NSW COVID-19 Case Numbers Spike as RAT Results Added to Mix

By Steve Milne
Steve Milne
Steve Milne
January 12, 2022 Updated: January 13, 2022

NSW COVID-19 numbers have risen sharply since Wednesday as around 82,000 cases were added by residents registering positive rapid antigen test (RAT) results.

This comes as RAT registration went live on Wednesday morning via the ServiceNSW app directly to NSW Health.

In an interview with the Seven Network’s Sunrise program on Thursday, Digital Minister Victor Dominello said he expected the number to be high because although registration only started on Wednesday, people have been asked to enter positive RAT results from as far back as Jan. 1.

“As of this morning, it’s 82,000 over 12 days,” said Dominello. “This is not just people putting in their data from yesterday, it’s people having rapid antigen tests on the 2nd, 3rd, 4th of January and we’re putting all that data together.”

He said that the critical reason for the RAT result registration is to get the data to NSW Health in order to identify and give health care to those that really need it.

“Now, 99 percent, or over 99 percent of people that get COVID will have mild symptoms and can be treated at home,” he said.

“But there will be that 1 percent or less that require additional health care, and if we can get that information to Health, then we can keep people safer.”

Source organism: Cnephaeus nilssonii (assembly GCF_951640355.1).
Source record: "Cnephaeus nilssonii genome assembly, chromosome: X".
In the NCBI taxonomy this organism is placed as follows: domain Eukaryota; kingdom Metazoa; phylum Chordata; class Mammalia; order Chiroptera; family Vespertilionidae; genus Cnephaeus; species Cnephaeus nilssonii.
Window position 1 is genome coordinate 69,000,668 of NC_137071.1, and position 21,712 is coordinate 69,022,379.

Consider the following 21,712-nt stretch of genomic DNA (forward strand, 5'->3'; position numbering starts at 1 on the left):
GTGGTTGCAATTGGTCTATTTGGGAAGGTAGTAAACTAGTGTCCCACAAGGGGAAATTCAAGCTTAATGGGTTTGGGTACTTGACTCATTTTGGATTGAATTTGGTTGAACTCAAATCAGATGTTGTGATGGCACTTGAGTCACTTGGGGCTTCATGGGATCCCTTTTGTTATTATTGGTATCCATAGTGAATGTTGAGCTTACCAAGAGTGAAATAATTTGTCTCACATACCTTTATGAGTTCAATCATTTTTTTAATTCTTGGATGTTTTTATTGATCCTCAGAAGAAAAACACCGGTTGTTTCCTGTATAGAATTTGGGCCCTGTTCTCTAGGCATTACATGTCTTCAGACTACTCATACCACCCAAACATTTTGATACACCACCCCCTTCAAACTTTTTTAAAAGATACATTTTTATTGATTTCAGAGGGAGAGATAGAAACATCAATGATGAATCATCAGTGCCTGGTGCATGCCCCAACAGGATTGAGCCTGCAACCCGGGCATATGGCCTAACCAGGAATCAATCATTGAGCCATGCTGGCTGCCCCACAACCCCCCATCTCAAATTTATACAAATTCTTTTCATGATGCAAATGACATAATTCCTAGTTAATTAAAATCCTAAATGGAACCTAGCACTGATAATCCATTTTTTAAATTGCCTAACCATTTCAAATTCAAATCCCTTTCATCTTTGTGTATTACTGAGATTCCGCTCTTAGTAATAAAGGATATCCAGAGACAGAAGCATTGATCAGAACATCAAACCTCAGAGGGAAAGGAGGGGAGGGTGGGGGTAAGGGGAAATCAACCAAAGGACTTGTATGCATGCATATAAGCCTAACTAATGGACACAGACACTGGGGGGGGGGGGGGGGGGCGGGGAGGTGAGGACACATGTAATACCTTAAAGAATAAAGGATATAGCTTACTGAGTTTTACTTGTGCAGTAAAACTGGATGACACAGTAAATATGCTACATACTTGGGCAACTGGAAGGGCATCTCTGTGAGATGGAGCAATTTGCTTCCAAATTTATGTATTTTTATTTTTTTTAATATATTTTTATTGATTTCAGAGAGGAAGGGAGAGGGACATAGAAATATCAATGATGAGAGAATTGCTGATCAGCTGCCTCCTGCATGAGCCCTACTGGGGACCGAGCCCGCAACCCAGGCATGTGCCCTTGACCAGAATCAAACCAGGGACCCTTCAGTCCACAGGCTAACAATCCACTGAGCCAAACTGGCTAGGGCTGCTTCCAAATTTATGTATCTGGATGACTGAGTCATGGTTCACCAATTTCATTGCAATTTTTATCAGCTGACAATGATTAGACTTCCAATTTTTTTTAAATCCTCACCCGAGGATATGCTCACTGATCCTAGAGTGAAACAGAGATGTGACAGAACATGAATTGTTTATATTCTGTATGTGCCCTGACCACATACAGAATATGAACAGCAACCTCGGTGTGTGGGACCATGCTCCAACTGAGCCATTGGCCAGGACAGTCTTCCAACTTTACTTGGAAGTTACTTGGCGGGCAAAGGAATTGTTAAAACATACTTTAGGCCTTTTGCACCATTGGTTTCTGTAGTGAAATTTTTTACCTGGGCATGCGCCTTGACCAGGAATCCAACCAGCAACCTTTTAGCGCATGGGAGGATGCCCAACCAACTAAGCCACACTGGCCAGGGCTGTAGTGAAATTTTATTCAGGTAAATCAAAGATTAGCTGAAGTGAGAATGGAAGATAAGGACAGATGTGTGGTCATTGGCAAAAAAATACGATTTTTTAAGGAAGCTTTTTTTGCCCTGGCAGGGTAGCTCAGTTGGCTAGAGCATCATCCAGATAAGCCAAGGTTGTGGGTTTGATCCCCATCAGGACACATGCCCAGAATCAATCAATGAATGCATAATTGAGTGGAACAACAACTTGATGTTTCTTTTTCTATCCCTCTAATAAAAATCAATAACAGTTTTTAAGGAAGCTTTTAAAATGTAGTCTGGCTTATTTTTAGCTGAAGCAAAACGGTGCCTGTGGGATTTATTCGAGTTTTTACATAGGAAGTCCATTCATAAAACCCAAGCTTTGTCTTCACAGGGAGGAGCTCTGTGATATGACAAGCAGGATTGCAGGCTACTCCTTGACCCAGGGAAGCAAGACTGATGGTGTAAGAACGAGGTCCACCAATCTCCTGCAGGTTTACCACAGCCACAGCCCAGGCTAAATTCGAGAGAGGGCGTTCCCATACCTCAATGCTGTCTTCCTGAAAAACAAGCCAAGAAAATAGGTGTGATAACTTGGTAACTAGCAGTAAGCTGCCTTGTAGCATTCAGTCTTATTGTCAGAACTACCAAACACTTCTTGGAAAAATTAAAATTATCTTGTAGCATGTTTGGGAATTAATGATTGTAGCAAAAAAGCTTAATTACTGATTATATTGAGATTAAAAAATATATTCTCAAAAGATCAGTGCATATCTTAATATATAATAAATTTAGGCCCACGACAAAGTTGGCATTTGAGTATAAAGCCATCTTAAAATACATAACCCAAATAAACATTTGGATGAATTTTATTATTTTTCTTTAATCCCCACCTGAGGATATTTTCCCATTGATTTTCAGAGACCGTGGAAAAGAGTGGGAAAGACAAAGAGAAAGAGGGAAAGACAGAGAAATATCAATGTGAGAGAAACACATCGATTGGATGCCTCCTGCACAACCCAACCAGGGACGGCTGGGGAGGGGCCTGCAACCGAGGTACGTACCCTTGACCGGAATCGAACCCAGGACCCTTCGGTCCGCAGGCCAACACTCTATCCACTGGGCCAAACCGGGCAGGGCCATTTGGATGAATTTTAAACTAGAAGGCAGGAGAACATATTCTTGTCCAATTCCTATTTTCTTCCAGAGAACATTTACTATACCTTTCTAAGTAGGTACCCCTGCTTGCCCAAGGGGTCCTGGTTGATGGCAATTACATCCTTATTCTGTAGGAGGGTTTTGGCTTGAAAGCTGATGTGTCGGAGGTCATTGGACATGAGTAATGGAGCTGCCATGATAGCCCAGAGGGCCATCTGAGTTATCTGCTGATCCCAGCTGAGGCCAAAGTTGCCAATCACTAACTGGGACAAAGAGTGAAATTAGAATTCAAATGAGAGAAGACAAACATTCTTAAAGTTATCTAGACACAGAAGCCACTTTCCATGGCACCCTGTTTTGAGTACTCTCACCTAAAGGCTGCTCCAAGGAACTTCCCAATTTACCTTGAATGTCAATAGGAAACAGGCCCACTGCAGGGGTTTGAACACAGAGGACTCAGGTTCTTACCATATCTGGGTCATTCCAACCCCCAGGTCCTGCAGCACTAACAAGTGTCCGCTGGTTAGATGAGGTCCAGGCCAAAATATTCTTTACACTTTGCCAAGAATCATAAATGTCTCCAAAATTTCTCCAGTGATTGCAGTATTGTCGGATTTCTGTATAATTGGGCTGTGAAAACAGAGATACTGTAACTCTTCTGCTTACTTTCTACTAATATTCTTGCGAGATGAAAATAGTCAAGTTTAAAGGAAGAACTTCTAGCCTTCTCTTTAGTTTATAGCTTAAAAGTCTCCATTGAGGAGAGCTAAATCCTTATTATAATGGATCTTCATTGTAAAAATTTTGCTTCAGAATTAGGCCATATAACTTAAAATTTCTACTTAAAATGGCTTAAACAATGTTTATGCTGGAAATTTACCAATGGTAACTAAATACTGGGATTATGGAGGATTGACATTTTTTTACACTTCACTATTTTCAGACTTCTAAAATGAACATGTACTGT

From Jan. 19, residents failing to report a positive RAT result will be subject to a $1,000 (US$728) fine, one which Dominello admits will be hard to enforce.

“Yes, I accept it’s going to be almost impossible to police, but other states and territories have gone down this path … but the reality is, it’s primarily a signal to say we take this seriously because we really want people to register their RAT test so that, that way they can access health care faster if it’s required,” he said.

When asked if $1,000 was a large sum, Dominello replied that different states and territories had attached different amounts of weight to it, but more than anything else, the fine is a signal.

“And as we’ve seen throughout the last two years, overwhelmingly we need to rely on the public to do the right thing, as they have done,” he said.

“We’ve asked them to do the QR check-ins, they’ve done that; we’ve asked them to get vaccinated, they’ve done that, and I’ve got no doubt they’ll do the same in relation to the RAT.”

Meanwhile, Opposition Leader Chris Minns said on Wednesday that many families couldn’t get their hands on RATs to prove whether they’re positive or not.

“I think millions of families in the state at the moment would be saying, ‘Forget about the fine, where’s the test?'” he said.

He highlighted that many of the provisions the NSW Government has put in place over the past week require residents to have access to RATs in order to prove whether they can work or not or whether they can be free of close contact provisions and regulations.

“To not have those tests available is proving to be very hazardous to the NSW health system,” he said.

“This is a fundamental failure of the NSW Government. It’s the minimum responsibility of the government of the day to be able to tell the people of NSW whether they’ve got the disease or not, and the failure to plan is having catastrophic effects on the millions of people who live in NSW.”

Steve Milne